There are many advanced space weapons that are either already here or which are just around the corner. These include lasers, hypersonic missiles, intercontinental ballistic missiles (ICBMs), surveillance and attack drones flying above the atmosphere, anti-satellite weapons and even satellite-fired weapons themselves.
“The space domain is competitive, congested and contested. Our competitors, most notably China and Russia have militarized space with weapons in the domain, which requires us to proactively be engaged to protect and defend our interests there,” Gen James Dickinson, Commander, U.S. Space Command, told The Mitchell Institute for Aerospace Studies in a video interview. “That proactive engagement must be on our terms, so that we can operate fully and freely in the domain when, where and how we need to. That, of course, is the classic definition of domain superiority.”
Russia is reported to be developing satellite-launched weapons, and both Russia and China are known to be rapidly advancing hypersonic missile technology engineered to skim along the upper portions of the earth’s atmosphere at five-times the speed of sound. In addition, China has been test-firing anti-satellite weapons for more than a decade. These circumstances, combined with the added premium now placed upon space-based command and control and warfare networking, makes the space domain an expected battleground in future warfare.
Dickinson spelled out a three-step strategic approach which he plans to unfold in coming days, a plan intended to propel the Space Force into its next phase of warfighting preparations. His first tenet is, not surprisingly, to “understand the competition,” a concept based upon the realization that enemy weapons in space are fast becoming much more serious and threatening to the successful execution of U.S. Space Command operations.
The second principle outlined by Dickinson is command and control, an area showing great amounts of movement in recent months. For instance, the Pentagon is building and deploying a massive amount of Medium and Low Earth Orbit satellites to expedite sensor networking, continuous connectivity and add built-in resilience and redundancy to space operations. Everything from moving digital maps in armored combat vehicles to the precision targeting path and flight trajectory of air-launched bombs and guidance technology for anti-ship missiles, all rely upon space.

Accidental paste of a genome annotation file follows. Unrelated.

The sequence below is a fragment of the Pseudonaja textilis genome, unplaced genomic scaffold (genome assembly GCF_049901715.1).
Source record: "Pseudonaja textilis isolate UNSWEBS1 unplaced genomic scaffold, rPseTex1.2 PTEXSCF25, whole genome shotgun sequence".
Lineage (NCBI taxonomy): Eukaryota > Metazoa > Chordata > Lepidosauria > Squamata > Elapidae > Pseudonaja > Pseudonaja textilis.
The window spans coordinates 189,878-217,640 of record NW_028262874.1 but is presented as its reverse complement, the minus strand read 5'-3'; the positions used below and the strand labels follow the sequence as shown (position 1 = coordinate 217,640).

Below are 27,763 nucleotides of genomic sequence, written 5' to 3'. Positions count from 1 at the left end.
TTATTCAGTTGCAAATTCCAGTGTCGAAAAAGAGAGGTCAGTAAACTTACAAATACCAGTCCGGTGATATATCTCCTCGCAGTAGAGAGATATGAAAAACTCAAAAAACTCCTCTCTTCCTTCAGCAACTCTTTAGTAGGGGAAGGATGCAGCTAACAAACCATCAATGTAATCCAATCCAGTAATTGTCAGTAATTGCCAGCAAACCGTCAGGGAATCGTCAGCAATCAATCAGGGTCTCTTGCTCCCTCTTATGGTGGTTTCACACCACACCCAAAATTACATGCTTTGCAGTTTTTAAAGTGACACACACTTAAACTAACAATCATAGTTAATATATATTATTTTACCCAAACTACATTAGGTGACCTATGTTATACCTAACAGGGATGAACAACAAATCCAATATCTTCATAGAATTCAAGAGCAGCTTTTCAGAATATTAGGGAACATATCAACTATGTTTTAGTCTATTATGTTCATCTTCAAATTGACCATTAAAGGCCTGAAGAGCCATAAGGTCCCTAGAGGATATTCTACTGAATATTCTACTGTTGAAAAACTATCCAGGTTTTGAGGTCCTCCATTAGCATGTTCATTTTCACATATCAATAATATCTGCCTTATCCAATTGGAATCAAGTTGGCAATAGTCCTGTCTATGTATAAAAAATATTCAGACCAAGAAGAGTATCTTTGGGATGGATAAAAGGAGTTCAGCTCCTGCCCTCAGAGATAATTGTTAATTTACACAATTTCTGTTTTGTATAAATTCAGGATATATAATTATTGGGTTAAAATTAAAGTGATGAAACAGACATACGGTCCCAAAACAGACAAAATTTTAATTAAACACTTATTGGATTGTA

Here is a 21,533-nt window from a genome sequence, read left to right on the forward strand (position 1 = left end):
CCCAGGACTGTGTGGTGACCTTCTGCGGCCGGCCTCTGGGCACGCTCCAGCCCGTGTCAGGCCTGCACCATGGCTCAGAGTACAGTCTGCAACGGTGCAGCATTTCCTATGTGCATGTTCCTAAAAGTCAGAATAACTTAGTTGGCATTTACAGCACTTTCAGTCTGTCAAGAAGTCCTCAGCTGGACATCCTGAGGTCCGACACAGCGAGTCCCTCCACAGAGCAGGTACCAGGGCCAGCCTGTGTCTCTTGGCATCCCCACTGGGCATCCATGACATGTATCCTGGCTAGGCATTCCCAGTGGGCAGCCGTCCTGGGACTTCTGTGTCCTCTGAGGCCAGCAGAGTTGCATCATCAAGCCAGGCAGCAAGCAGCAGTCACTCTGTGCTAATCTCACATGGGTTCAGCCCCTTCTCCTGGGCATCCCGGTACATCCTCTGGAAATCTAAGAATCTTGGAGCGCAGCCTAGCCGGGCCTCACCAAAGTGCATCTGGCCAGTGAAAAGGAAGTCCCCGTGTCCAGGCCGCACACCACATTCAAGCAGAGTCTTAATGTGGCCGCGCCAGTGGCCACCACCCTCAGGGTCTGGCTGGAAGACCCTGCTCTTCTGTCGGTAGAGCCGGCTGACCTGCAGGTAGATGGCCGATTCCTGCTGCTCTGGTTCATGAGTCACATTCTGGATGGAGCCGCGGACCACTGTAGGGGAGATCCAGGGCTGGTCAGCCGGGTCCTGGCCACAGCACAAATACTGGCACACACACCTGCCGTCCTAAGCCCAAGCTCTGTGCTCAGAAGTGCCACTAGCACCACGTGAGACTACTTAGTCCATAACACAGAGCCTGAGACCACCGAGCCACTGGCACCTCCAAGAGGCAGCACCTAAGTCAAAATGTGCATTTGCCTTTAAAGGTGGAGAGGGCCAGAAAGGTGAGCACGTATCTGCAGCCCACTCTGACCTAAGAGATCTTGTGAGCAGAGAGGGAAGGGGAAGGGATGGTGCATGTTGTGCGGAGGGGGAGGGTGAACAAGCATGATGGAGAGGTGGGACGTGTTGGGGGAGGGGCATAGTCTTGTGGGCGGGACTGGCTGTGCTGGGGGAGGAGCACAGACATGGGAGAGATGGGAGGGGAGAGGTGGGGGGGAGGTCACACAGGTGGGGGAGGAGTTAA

Greater numbers of smaller, faster, high through-put Medium and Low Earth Orbit Satellites will enable a more continuous track upon threats traveling up into and through space by quickly handing off sensor data from one radar envelope or field of view to another, enabling a more continuous track upon a threat which is less segmented or potentially disjointed. The addition of these satellites also aligns with the Air Force’s long standing space warfare strategy to build in redundancy and disaggregation to sustain functionality in the event that one node was destroyed or compromised.
The third area of focus, Dickinson said, was to foster and sustain key relationships with allies, as space is global, if not beyond, in scope. Threat information or target coordination will, for instance, need to be shared among North Atlantic Treaty Organization allies, particularly in light of the growing number of space traveling and intercontinental weapons such as ICBMs.
Kris Osborn is the defense editor for the National Interest. Osborn previously served at the Pentagon as a Highly Qualified Expert with the Office of the Assistant Secretary of the Army—Acquisition, Logistics & Technology. Osborn has also worked as an anchor and on-air military specialist at national TV networks. He has appeared as a guest military expert on Fox News, MSNBC, The Military Channel, and The History Channel. He also has a Masters Degree in Comparative Literature from Columbia University.